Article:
According to the Centers for Disease Control and Prevention (CDC), one in three adults aged 65 and over will experience a fall each year.
What’s more, falls are not just a danger to our physical health – they can also lead to cognitive decline and a loss of independence. Research has shown that older adults who fall are more likely to develop dementia.
So, what can you do to reduce our risk of falling? In this article, we will discuss the hidden dangers of falls for baby boomers and explore some simple strategies for preventing falls.
Falls can happen anywhere – in the home, in the garden, even on level ground.
They are often caused by a sudden loss of balance, a trip or slip, or a medical condition that makes it difficult to keep your balance and equilibrium.
Falls can lead to serious injuries, such as a hip fracture or head injury, and can even be fatal. The CDC reports that each year falls cause more than 2.8 million emergency department visits, over 800,000 hospitalizations and more than 27,000 deaths.
Falls are the leading cause of traumatic brain injuries (TBIs) in adults aged 65 and over, and they are also the leading cause of hip fractures. Hip fractures can be particularly serious in older adults, as they can lead to a long hospital stay, a loss of independence, and even death.
Falls can have a significant impact on your quality of life.
They can cause injuries that lead to pain, disability, and a loss of independence. Falls can also have a psychological impact, causing anxiety and fear.
Falls can lead to a number of serious injuries. Here are the most common ones.
The most common type of fracture among older adults is a hip fracture. Hip fractures can be extremely painful and can lead to a long hospital stay, a loss of independence, and even death.
Falls are the leading cause of traumatic brain injuries (TBIs) in older adults. TBIs can cause several cognitive and physical problems, including memory loss, depression, and difficulty walking.
Soft Tissue Injuries
These are injuries to the muscles, tendons, or ligaments. Soft tissue injuries can be extremely painful and can take several weeks or months to heal.
In addition to the physical consequences of falls, they can also lead to a loss of confidence and independence. Fear of falling can cause people to limit their activities, which can lead to social isolation and depression.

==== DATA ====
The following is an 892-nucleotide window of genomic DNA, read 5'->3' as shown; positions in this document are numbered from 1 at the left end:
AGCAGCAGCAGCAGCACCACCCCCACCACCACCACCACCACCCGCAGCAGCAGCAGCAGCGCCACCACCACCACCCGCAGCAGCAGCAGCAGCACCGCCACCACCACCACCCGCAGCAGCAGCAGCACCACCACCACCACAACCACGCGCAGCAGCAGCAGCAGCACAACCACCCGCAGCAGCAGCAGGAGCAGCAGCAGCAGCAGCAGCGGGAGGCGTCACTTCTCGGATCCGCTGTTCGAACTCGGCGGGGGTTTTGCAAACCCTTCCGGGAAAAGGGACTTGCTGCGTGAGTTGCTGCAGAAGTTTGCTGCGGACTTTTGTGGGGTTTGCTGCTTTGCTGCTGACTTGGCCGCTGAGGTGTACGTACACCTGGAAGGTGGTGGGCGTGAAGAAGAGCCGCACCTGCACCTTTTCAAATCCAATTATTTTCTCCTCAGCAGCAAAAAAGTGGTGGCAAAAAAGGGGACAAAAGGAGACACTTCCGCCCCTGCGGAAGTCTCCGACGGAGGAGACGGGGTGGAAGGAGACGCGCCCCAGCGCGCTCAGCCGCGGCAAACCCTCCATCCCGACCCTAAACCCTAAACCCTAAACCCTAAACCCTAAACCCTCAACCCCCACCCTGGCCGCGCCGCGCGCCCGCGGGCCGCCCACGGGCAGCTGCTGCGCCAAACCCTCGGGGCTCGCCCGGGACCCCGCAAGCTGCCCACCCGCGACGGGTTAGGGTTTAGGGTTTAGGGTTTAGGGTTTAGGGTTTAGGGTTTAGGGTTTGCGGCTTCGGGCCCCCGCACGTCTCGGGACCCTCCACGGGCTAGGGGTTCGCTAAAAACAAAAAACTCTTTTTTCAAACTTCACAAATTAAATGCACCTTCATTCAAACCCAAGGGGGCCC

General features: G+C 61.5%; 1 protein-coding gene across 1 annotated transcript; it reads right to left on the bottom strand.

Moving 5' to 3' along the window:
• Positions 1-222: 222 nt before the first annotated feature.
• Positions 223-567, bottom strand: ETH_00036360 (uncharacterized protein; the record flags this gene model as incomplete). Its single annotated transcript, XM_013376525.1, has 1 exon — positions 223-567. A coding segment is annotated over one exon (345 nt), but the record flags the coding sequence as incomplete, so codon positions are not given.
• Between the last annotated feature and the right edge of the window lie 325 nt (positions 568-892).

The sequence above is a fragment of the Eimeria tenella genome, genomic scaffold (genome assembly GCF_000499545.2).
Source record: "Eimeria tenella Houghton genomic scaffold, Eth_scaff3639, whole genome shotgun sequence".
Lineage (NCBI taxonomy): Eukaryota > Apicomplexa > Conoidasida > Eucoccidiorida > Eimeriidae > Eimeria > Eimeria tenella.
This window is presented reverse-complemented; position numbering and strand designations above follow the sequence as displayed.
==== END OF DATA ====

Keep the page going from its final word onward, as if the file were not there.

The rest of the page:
Fortunately, there are a number of things we can do to reduce our risk of falling. Some simple fall-prevention strategies include:
Exercising to Improve Strength and Balance
Tai chi, dancing, and other exercises that focus on balance and leg strength can help to reduce the risk of falls.
Making Your Home Safer
Simple changes to your home, such as removing trip hazards and installing handrails, can make a big difference in preventing falls.
Wearing Supportive Shoes
Shoes with good arch support and a non-slip sole can help to reduce the risk of falls.
Checking Your Medications
Some medications can cause dizziness or drowsiness, which can increase the risk of falling. If you’re concerned about the side effects of your medication, talk to your doctor or pharmacist.
If you do fall, it’s important to stay calm and follow these steps:
Stay Where You Are
If you’ve fallen and you can’t get up, stay where you are and call for help. Trying to get up without first checking for any injuries could make your injuries worse.
Check for Injuries
If you’re able to get up, check for injuries. If you’re bleeding or in pain, call for medical help.
Get Up Slowly
If you don’t have any injuries, try to get up slowly. Use a steady chair or another object to help you stand up.
Once you’re up, don’t just sit down – stay active and continue moving around to help reduce your risk of falling again.
Falls can cause serious injuries, such as fractures, head injuries, and soft tissue injuries, and can also lead to a loss of confidence and independence.
If you need more information or if you are looking for solutions, I have written a comprehensive and complete program in my book, The Book of Balance, that will improve your balance and reduce your risk of falling.
Let’s Have a Conversation:
Have you experienced a fall? Did it result in an injury? What triggered the fall – was it bad balance, a trip or slip, or something else? How have you improved your health and lifestyle since the fall?